Further to GeekOut South-West’s coverage of the Firestorm Kickstarter, we were offered the opportunity to interview a member of the crew. I’m sure you can imagine my surprise when Jamie Anderson himself offered to chat to me through Skype about Firestorm, it’s past, present, some interesting revelations about it’s future, and Anderson Entertainment itself.
Q: First things first, what inspired you to revisit Firestorm as an idea?
A: Oooh! I think because I remember Dad talking about it when it was first thought about and first created and being really excited about it, and I hadn’t really seen him as excited about a project as he had been about this one before. He’d worked on things during my childhood like Space Precinct, which he’d been working on getting made for 8 years and I think the slog had killed his enthusiasm a bit, so even though they got that going, when they got the funding for it he said “Oh god, we’ve got to make it now.” which is not the response you want.
But with this, he was more excited about it. I always remember it not working out the way he wanted, not necessarily for a Japanese audience but for him, and for what he was after, so upon investigating the right situation, and realizing that this was another original Anderson property that we had a stake in. It felt like the most exciting one, and also it featured a design by Steve Begg – one of the craft a double-hulled giant submarine called Ocean Storm, which was based on a previous design Steve did for an aborted Thunderbirds re-launch in the ’80s – so there were lots of elements about it that were really good, and there was scope for it to be redeveloped because it became quite a basic idea, and there was room to make it a bit more intricate.
So it’s a lot of things coming together then?
Yeah, just a big stack of things coming together at the right time, in the right way.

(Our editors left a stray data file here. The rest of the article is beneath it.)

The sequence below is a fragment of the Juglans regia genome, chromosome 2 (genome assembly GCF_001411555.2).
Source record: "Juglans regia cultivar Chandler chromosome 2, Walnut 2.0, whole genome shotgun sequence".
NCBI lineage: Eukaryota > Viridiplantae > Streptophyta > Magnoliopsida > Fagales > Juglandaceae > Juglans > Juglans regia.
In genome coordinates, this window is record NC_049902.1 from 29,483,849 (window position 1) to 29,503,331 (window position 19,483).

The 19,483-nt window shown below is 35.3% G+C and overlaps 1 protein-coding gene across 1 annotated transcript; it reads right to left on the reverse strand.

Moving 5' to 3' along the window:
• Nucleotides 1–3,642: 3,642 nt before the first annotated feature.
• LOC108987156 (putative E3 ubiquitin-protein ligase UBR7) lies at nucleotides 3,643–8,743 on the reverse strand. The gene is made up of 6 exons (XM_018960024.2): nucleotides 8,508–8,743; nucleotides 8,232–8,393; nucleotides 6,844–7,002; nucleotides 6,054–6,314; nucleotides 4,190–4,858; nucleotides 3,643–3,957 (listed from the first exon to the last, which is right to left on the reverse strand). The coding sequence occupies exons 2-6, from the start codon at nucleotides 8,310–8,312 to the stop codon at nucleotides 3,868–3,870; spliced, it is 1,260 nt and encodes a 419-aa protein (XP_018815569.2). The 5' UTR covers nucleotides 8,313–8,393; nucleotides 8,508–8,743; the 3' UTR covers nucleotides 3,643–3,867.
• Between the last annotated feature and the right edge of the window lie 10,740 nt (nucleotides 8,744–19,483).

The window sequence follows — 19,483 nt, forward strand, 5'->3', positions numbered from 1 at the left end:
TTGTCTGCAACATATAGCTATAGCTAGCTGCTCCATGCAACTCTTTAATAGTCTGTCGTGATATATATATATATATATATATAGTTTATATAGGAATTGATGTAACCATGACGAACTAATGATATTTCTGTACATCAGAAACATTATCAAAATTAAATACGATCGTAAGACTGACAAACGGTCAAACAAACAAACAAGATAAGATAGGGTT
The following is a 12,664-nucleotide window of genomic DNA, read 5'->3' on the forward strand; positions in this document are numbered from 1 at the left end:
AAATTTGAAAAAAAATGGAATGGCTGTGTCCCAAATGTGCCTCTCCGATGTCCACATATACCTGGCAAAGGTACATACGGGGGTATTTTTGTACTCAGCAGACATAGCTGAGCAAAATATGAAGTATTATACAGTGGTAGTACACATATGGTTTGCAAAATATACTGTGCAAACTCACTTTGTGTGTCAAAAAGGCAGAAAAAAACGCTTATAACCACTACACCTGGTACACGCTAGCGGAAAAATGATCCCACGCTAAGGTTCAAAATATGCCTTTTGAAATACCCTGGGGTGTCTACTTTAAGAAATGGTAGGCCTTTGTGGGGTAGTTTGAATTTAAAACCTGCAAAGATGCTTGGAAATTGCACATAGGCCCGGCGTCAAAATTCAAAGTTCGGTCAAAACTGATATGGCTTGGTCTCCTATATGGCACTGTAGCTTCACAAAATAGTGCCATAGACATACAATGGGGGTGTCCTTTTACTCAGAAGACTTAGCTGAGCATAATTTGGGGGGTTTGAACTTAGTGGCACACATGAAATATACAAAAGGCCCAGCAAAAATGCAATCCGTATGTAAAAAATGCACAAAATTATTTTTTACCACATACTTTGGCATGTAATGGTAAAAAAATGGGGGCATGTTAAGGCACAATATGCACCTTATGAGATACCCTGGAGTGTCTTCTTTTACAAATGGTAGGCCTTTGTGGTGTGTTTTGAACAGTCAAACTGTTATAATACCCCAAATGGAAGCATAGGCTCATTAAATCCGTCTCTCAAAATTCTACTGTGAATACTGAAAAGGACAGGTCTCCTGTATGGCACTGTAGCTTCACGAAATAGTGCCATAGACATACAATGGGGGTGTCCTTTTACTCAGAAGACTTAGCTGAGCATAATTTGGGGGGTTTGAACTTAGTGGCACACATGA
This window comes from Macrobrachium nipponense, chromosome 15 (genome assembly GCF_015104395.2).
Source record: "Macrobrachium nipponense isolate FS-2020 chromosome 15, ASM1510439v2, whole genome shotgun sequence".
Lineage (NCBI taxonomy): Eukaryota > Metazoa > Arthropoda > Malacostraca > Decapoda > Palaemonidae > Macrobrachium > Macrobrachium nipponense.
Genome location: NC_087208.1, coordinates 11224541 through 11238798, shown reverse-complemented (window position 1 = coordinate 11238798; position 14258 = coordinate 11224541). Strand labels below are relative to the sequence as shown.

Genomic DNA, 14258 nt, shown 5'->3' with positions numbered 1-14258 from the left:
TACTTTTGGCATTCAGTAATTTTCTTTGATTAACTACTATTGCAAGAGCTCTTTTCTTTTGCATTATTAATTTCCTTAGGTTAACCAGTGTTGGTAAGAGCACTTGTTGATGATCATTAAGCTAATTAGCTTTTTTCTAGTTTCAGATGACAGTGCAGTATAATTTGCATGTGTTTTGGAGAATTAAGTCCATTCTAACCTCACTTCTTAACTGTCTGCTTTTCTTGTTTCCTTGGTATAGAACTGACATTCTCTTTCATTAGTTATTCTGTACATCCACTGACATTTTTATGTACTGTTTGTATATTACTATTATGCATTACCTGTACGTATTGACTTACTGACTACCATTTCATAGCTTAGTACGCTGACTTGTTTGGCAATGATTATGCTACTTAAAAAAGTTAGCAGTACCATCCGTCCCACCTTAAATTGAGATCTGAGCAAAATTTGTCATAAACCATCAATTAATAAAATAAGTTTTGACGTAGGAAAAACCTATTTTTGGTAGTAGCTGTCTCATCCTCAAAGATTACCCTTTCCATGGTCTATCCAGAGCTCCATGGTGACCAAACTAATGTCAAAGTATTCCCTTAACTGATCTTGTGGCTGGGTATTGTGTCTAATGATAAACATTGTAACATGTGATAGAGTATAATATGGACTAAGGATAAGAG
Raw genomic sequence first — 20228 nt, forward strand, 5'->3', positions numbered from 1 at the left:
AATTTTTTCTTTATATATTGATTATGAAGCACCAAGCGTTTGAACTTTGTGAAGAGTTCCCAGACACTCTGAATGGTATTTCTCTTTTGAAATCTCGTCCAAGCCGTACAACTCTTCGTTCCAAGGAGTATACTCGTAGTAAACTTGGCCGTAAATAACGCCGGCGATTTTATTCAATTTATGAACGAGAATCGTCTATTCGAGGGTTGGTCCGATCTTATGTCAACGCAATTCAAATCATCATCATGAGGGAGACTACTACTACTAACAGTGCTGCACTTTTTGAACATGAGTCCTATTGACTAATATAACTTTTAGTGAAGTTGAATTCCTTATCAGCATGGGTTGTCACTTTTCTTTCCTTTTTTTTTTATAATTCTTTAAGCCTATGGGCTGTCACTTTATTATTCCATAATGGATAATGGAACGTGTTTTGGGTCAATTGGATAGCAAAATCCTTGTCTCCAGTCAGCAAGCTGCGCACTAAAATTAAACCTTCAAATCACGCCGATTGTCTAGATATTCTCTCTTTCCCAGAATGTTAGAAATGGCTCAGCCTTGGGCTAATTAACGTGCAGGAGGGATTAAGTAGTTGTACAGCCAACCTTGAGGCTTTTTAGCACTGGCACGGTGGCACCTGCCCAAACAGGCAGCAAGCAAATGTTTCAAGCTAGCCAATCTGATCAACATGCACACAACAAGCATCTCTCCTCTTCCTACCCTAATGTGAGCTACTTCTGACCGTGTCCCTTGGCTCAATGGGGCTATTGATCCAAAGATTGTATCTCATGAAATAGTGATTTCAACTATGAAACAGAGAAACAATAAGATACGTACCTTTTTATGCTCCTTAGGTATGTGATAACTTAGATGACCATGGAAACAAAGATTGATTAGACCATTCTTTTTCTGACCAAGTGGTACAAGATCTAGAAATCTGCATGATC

Why Take Firestorm to Kickstarter?
Well, there’s all sorts of reasons, it was partly to repeat what we did with Gemini Force One. As a general rule – especially when you’re trying to start from scratch, or reinvigorate an existing brand – I hate the term brand, but for the purposes of this Gerry Anderson as a brand in the same way as Walt Disney – when you’re doing that there’s a bit of reluctance from those in the industry who have high pressure jobs, the people choosing to pump money into productions or those choosing to buy productions to show on channels or… whatever, any of those executives, they’re in a very difficult position because if they pick a show or get behind a show and it doesn’t do well then they’re at risk, so everyone’s in this horrible position of “Oh, I’m not really sure.” so if there’s anything that’s unconventional about a project that automatically makes it something that people don’t want to touch. In terms of Firestorm, puppets were the thing that made people not want to touch it, not because there’s anything inherently wrong with puppets but for two reasons:
The first being that Team America ruined puppets forever because they picked up on all the comedic/silly aspects of puppets they made a mockery of them really, and that’s what they meant to do and they did it extremely well, but now people think of marionettes and they think of these floaty malproportioned, weightless things; possibly two puppets having sex which I know Dad disapproved of enormously when he watched Team America, but they kind of spoilt it which made puppets a bit “Can we make something a bit more serious with puppets?”
And the other thing that made it more difficult for us was ITV’s decision to make the new Thunderbirds series with CGI characters rather than puppets and they’ve made that decision for a variety of reasons that I understand but don’t agree with.